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Running Gait Patterns – Which Works Best?

Running Gait Patterns – Which Works Best?

Whether you’ve just gotten into running, or you’ve been running for years, chances are you’ve wondered about your running form:

    • What does the perfect running form look like?
    • What does the perfect form feel like?
    • How would perfecting your form help increase your performance?

Runners have long debated the best gait pattern to use. In most running circles, the debate has been narrowed down to forefoot and rearfoot running – which we’ll discuss below.

What is the running-gait cycle?

The running gait-cycle can be broken down into 4 key phases:

    • Initial contact: when the foot comes in contact with the ground
    • Toe off: when the runner is pushing off the ground, prior to both legs leaving the ground.
    • Stance phase reversal: when an individual is in unilateral weight bearing and their muscle begin to generate power
    • Swing phase reversal: when your muscles begin to slow your leg down before your foot touches back down on the ground

Although all of these phases are important, Rearfoot and forefoot running are characterized by the foot strike during initial contact.

What are the differences between rearfoot and forefoot running?

Rearfoot Running

Rearfoot running, is characterized by the heel of a runner landing first.

    • It has been demonstrated in literature to result in greater hip and knee forces.
    • This tends to lead to a greater amount of tibial stress injuries, patellar femoral syndrome and IT band syndrome as compare to forefoot running.
    • This is due to a decrease in shock absorption from the Achilles tendon as well as the intrinsic muscles of the foot, an increase in ground reaction force, and a tendency to land with their foot in front of their body (Davis et al, Milner et al, Pohl et al.)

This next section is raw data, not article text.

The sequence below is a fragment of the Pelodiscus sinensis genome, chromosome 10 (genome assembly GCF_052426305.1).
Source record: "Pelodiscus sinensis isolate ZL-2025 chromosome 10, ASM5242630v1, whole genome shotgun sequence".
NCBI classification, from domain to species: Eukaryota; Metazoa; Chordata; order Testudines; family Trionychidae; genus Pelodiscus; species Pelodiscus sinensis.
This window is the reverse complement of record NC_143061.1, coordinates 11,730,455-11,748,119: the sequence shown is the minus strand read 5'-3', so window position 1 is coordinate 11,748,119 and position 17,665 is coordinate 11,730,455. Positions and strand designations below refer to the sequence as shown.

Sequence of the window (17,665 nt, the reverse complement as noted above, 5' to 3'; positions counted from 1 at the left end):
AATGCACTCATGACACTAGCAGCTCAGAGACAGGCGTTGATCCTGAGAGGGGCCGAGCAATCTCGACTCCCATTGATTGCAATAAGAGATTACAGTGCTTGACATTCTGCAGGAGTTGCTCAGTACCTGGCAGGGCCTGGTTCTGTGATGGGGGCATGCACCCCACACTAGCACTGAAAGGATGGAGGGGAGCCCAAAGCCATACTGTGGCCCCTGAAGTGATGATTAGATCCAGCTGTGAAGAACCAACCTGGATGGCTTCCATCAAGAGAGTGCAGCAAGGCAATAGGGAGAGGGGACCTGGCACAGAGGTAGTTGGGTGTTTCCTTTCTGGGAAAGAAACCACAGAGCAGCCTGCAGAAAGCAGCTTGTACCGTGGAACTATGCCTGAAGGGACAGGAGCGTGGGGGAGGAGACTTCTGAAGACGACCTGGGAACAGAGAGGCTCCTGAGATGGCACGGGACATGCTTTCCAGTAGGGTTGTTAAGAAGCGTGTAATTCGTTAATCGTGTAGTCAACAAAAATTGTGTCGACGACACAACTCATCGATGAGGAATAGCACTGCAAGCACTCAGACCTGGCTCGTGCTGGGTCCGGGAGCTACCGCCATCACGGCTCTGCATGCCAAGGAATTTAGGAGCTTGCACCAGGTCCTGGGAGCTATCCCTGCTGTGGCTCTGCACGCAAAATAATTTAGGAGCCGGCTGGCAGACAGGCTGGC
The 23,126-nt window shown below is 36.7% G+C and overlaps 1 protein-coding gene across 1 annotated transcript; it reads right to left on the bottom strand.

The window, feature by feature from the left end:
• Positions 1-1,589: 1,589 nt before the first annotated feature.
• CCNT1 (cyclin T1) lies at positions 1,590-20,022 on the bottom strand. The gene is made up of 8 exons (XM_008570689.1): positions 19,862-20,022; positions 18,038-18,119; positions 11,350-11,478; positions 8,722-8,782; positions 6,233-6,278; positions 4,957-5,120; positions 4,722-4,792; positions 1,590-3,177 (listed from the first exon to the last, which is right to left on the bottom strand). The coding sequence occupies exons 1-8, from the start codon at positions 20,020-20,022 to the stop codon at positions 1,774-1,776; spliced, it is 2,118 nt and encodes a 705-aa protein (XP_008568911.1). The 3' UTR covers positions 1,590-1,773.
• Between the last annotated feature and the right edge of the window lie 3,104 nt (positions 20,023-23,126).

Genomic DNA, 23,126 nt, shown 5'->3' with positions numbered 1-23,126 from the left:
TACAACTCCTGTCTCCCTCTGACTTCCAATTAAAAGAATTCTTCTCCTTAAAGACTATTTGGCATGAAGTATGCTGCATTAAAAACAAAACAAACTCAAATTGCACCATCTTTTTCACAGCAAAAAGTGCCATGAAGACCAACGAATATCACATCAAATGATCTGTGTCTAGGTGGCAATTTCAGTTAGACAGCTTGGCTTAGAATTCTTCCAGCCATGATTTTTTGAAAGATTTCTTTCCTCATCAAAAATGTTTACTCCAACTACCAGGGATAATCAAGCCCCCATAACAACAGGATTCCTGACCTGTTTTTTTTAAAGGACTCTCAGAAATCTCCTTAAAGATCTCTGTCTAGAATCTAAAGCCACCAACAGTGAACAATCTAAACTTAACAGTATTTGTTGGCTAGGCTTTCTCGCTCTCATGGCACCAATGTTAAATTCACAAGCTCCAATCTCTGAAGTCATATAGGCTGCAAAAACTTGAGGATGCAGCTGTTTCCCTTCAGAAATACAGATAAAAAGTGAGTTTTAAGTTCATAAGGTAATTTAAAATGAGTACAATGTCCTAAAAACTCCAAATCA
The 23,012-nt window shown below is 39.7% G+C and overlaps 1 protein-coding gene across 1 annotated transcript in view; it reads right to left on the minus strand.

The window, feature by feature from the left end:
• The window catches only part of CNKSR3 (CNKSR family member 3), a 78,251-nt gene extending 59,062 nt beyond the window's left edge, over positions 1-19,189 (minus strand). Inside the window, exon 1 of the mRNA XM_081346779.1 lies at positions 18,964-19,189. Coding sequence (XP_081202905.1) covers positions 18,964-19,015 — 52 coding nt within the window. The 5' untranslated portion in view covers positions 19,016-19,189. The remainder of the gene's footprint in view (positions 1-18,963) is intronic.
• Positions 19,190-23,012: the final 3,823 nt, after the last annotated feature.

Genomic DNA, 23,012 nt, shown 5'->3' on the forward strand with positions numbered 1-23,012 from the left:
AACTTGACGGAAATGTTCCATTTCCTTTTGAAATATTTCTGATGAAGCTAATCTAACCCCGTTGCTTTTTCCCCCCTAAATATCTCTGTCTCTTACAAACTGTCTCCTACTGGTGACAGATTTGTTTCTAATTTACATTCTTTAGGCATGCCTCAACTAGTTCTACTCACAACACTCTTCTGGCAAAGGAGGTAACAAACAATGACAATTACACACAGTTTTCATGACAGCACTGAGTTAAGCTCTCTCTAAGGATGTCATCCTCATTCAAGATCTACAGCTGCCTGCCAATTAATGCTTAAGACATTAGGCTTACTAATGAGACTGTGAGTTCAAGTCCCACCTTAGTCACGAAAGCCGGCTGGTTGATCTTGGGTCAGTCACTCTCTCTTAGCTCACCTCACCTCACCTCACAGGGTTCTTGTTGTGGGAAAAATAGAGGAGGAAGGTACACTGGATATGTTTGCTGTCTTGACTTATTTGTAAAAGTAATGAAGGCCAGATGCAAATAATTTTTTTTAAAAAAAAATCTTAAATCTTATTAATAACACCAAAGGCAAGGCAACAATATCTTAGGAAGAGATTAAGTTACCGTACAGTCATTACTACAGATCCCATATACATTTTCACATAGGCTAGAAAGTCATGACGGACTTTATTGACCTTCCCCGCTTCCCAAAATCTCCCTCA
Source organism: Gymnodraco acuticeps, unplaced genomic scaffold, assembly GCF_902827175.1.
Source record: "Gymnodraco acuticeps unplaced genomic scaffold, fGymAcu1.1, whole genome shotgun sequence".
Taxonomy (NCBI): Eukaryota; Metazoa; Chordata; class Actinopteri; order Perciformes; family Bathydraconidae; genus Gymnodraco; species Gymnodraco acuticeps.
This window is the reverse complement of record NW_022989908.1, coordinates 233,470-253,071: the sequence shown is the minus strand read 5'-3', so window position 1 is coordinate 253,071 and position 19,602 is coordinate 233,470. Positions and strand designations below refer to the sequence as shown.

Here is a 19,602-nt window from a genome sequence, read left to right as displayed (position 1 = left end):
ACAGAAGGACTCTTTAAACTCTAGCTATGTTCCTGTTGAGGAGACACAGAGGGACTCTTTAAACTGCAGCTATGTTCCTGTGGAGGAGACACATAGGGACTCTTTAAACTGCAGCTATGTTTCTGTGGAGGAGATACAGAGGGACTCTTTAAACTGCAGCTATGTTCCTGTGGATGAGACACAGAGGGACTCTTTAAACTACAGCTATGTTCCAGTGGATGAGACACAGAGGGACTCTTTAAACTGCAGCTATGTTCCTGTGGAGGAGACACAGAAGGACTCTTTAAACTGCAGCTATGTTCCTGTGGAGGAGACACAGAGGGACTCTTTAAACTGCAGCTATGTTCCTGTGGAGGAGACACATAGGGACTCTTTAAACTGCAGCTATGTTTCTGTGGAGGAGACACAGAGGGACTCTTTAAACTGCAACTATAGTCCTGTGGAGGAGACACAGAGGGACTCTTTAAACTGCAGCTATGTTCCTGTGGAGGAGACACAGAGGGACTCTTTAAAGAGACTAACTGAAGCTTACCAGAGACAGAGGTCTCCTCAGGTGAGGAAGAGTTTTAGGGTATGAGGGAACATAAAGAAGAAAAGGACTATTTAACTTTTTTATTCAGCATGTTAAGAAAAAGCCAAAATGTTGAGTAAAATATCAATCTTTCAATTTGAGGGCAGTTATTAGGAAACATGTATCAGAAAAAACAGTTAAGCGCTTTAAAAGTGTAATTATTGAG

Forefoot Running

On the other hand, forefoot running, is characterized by the front of a runner’s foot contacting the ground first.

    • It has been demonstrated in research that this leads to a decrease in hip and knee forces but an increase in Achilles tendon and foot intrinsic forces.
    • This tends to lead to a greater amount of Achilles and plantar fasciitis.
    • This is due to an increase shock absorption demand by the Achilles tendon and plantar fascia.

Which is better: rearfoot or forefoot running?

As is seen, forefoot and rearfoot running can both lead to different types of injuries, so with that in mind, a runner can choose either form of running depending on their current injuries. There are however some mild running adaptations that can be made in order to decrease injuries regardless of what gait pattern a runner chooses.

These adaptations include:

    • Running at a cadence of 180-190 strides per minutes
    • Leading with their chest
    • Actively attempting to run quietly

All of these adjustments have been shown to decrease ground reaction forces, improve efficiency and decrease running injuries.


As little as two weeks of gait training has been shown to decrease injury rate by 50% in a 12-month period.  If you would like professional help with your running form in order to decrease your risk of injury, stop by your local Coury and Buehler Physical Therapy. A physical therapist will be glad to assist you!


Video Demo of Running Gait Patterns

R Willy W, Scholz JP, Davis IS. Mirror gait retraining for the treatment of patellofemoral pain in female runners. Clinical Biomechanics. 2012;27(10):1045-51.
Milner, C. E., Ferber, R., Pollard, C. D., Hamill, J. O. S. E. P. H., & Davis, I. S. (2006). Biomechanical factors associated with tibial stress fracture in female runners. Medicine & Science in Sports & Exercise, 38(2), 323-328.
Pohl, M. B., Hamill, J., & Davis, I. S. (2009). Biomechanical and anatomic factors associated with a history of plantar fasciitis in female runners. Clinical Journal of Sport Medicine, 19(5), 372-376.

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Jacob Castersen, PT, DPT
Jacob enjoys both playing and watching sports, especially basketball and soccer. He loves spending time with loved ones, cooking and exploring the outdoors. Jacob also has a passion for traveling and would one day like to visit every continent.
Jacob Castersen, PT, DPT

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